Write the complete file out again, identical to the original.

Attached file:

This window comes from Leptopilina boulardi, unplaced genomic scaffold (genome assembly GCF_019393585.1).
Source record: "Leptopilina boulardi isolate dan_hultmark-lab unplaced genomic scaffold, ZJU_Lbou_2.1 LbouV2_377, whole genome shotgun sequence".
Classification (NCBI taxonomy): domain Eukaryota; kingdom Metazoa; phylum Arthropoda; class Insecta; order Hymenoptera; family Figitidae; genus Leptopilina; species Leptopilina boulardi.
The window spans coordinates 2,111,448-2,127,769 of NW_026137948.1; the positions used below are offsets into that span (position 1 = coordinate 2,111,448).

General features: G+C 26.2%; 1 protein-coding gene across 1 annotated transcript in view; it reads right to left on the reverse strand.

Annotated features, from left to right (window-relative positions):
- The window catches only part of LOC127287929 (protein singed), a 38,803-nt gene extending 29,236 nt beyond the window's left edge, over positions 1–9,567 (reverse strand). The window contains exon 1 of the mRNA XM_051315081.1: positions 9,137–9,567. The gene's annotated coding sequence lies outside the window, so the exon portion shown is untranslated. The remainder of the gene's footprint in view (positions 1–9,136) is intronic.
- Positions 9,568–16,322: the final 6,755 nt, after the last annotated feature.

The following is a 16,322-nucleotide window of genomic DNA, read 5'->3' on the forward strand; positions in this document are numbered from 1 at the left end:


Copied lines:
This window comes from Leptopilina boulardi, unplaced genomic scaffold (genome assembly GCF_019393585.1).
Source record: "Leptopilina boulardi isolate dan_hultmark-lab unplaced genomic scaffold, ZJU_Lbou_2.1 LbouV2_377, whole genome shotgun sequence".
Classification (NCBI taxonomy): domain Eukaryota; kingdom Metazoa; phylum Arthropoda; class Insecta; order Hymenoptera; family Figitidae; genus Leptopilina; species Leptopilina boulardi.
The window spans coordinates 2,111,448-2,127,769 of NW_026137948.1; the positions used below are offsets into that span (position 1 = coordinate 2,111,448).

General features: G+C 26.2%; 1 protein-coding gene across 1 annotated transcript in view; it reads right to left on the reverse strand.

Annotated features, from left to right (window-relative positions):
- The window catches only part of LOC127287929 (protein singed), a 38,803-nt gene extending 29,236 nt beyond the window's left edge, over positions 1–9,567 (reverse strand). The window contains exon 1 of the mRNA XM_051315081.1: positions 9,137–9,567. The gene's annotated coding sequence lies outside the window, so the exon portion shown is untranslated. The remainder of the gene's footprint in view (positions 1–9,136) is intronic.
- Positions 9,568–16,322: the final 6,755 nt, after the last annotated feature.

The following is a 16,322-nucleotide window of genomic DNA, read 5'->3' on the forward strand; positions in this document are numbered from 1 at the left end: